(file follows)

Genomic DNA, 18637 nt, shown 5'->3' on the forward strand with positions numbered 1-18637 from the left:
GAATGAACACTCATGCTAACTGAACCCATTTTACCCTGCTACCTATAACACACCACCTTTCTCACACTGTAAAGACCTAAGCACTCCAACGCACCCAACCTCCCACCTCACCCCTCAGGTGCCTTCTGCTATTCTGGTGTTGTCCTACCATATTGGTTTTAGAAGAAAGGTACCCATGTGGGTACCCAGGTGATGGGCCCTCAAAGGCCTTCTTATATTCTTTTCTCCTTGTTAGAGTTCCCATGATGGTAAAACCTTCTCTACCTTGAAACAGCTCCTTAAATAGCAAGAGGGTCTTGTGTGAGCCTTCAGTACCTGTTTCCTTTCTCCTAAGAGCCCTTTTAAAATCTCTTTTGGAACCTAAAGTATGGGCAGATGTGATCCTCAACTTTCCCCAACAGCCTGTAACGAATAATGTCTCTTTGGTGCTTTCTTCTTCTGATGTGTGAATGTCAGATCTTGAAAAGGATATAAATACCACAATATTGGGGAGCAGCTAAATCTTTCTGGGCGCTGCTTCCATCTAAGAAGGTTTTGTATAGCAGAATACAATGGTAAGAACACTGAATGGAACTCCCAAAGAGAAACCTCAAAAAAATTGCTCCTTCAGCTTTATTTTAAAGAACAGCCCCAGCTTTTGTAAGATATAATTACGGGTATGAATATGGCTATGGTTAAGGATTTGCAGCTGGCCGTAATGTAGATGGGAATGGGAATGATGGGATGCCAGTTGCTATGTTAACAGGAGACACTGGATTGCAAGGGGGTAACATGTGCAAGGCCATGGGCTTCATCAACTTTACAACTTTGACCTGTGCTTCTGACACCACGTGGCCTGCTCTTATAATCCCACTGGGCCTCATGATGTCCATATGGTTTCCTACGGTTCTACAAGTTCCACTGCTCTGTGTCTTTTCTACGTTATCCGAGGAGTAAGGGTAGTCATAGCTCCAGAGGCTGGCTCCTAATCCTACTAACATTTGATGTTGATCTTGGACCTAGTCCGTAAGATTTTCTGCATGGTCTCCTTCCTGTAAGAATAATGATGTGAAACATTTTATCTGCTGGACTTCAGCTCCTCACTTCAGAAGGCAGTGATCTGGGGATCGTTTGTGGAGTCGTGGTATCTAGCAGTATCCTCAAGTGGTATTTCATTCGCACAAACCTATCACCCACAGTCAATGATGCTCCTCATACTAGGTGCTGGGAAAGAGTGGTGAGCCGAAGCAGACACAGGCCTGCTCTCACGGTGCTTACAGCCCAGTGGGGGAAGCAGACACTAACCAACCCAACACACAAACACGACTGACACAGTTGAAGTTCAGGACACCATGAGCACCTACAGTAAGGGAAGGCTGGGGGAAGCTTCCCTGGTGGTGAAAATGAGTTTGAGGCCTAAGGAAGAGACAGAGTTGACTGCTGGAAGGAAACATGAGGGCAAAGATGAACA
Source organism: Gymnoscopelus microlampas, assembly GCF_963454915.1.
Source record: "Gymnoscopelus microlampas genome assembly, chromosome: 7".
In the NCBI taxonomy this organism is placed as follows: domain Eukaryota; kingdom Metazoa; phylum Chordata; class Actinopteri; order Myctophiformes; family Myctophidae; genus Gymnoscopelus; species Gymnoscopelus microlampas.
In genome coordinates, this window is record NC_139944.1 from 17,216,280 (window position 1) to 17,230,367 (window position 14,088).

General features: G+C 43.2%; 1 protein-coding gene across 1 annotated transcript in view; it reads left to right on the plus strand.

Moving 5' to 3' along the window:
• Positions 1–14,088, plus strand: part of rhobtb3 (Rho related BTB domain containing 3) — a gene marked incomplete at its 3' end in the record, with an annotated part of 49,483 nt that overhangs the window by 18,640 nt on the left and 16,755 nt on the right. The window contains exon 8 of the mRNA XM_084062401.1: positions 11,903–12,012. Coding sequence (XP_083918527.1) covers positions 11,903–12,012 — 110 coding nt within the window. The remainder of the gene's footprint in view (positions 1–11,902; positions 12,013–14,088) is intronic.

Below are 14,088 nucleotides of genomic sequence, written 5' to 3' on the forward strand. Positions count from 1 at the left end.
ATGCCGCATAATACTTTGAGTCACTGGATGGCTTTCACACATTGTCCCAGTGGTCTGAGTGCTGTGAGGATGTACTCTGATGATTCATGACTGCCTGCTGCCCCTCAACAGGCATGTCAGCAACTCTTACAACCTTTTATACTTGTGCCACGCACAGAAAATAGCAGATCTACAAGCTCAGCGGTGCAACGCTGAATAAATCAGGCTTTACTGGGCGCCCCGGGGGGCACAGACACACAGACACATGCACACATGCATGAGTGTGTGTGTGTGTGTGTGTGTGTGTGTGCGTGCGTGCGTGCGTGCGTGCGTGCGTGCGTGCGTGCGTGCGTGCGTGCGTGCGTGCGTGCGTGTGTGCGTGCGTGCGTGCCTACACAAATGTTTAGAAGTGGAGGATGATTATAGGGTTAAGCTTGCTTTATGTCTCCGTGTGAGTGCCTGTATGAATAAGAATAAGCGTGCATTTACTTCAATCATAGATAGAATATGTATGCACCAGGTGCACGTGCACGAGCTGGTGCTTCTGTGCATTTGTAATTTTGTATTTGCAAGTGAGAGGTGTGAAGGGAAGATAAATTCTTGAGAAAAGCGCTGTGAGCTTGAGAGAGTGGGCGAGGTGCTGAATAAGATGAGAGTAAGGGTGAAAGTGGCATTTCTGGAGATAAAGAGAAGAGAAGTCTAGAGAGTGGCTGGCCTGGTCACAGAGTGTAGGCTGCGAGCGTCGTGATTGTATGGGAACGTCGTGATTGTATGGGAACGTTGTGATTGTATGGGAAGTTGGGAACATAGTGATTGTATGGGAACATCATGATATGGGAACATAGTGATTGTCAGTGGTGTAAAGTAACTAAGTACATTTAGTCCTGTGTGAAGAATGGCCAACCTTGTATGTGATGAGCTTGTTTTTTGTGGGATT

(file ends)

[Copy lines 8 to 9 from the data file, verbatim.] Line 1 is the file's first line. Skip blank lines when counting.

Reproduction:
Moving 5' to 3' along the window:
• Positions 1–14,088, plus strand: part of rhobtb3 (Rho related BTB domain containing 3) — a gene marked incomplete at its 3' end in the record, with an annotated part of 49,483 nt that overhangs the window by 18,640 nt on the left and 16,755 nt on the right. The window contains exon 8 of the mRNA XM_084062401.1: positions 11,903–12,012. Coding sequence (XP_083918527.1) covers positions 11,903–12,012 — 110 coding nt within the window. The remainder of the gene's footprint in view (positions 1–11,902; positions 12,013–14,088) is intronic.